Tapping corn’s export potential

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Among the many crops that are cultivated in the Philippines, corn ranks second to rice in importance. This is because corn is grown primarily as feed for livestock and poultry, although the government is currently pushing white corn as a replacement for rice in communities where it is hard to grow palay (unmilled rice).

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Corn production is also on an upswing.

In the first nine months of 2013, domestic corn production rose to 5.92 million metric tons (MT), up by 0.40 percent year-on-year on improved harvest in Northern Mindanao, Soccksargen and Western Visayas.

Production in 2013 is expected to reach 8.2 million MT, up 10 percent from 7.41 million MT in 2012.

As local corn production grows, the government sees its huge potential in the international market.

Agriculture Secretary Proceso Alcala even said last week that while local corn production is enough to meet the demand of hog growers and poultry raisers, the government is pushing for corn to be the main crop that can be traded internationally when Southeast Asian economies integrate by 2015.

The good news is Malaysia continues to import large quantities of corn from the United States, while Indonesia needs to supplement its local stocks. At present, the country is exporting only corn silage to South Korea.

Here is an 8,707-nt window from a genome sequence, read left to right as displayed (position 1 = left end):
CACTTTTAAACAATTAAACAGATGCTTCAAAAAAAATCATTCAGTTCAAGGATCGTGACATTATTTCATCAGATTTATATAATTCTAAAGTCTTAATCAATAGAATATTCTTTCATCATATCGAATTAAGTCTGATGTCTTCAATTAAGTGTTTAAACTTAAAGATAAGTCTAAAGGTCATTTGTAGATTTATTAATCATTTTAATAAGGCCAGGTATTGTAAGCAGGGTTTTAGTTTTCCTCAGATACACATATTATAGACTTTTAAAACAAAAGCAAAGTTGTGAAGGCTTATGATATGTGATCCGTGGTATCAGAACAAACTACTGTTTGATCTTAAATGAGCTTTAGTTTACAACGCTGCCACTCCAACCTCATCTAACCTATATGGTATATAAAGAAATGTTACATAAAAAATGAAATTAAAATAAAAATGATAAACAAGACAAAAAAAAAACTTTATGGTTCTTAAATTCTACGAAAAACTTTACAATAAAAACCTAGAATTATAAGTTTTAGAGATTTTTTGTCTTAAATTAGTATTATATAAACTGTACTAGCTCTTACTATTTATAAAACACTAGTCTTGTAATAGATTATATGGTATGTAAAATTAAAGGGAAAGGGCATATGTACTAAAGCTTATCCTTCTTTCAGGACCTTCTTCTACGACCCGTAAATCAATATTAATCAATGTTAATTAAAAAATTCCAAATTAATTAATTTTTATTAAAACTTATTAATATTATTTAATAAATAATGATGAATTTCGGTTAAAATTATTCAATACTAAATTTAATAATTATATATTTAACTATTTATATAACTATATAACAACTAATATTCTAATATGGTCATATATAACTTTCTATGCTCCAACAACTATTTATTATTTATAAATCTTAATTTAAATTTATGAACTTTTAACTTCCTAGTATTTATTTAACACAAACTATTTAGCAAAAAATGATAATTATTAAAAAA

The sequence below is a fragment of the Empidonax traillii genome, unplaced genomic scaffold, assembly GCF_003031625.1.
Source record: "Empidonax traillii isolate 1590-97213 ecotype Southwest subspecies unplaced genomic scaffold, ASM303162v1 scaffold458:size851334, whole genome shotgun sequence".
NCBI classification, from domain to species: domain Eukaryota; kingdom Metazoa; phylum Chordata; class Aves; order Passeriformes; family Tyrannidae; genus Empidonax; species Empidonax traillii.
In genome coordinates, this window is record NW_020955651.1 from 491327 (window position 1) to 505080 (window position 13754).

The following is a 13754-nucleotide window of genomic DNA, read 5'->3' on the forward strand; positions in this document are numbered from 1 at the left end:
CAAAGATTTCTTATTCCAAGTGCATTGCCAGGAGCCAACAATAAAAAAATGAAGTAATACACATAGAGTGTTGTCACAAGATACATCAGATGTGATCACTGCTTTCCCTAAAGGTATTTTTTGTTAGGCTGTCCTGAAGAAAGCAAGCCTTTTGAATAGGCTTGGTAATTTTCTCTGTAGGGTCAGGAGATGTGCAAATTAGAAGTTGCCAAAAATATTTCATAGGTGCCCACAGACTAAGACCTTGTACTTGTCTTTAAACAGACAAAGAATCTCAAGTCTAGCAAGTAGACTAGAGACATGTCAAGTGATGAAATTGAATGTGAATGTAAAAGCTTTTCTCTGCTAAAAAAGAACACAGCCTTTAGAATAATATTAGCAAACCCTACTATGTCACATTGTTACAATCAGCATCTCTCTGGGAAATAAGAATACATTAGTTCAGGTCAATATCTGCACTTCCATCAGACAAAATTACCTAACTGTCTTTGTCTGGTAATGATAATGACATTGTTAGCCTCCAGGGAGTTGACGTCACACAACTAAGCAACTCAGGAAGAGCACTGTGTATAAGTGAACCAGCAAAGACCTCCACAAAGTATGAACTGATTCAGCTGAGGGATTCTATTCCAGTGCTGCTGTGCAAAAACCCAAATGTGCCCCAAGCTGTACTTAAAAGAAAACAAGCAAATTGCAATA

The potential bonanza for Philippine-grown corn in the Southeast Asian region come 2015 cannot be overlooked, which means government and the private sector must work hand-in-hand in raising the quality and quantity of domestic corn.

This early, the Department of Agriculture (DA) is eyeing the expansion of corn areas to make the industry more competitive by 2015. Initially, the DA has identified some 300,000 hectares of coconut areas that could be intercropped with corn.

Alcala also said that in 2014, the DA will invest heavily on infrastructure and more post-harvest facilities to prepare the corn industry for trade liberalization.

Over the past years, efforts from the private sector, primarily seed companies, and the government through the DA has resulted in farmers adopting better farming practices that helped push national corn yield.

The improving competitiveness of the domestic corn industry shows that adequate government support, participation by the private sector, and confidence on the small Filipino farmer can produce a commodity that has a huge export potential.

Corn is also a more a viable crop to grow in the face of climate change threats, because it can withstand storms better compared to rice, and needs less water to cultivate.

However, once the Philippines starts exporting corn, the government through the DA must make sure that the small farmers reap much of the financial benefits.

For sure, corn farmers do not want to end up like coconut farmers, who are regarded as the poorest lot in the country’s agriculture sector despite coconut products being the country’s leading farm export.

That can be avoided if the government helps farmers put up their own storage facilities, and help farmer organizations bag deals directly from abroad at viable prices.

If small corn farmers gain the most from selling their produce abroad, that would be one big step in helping eradicate poverty in the countryside.

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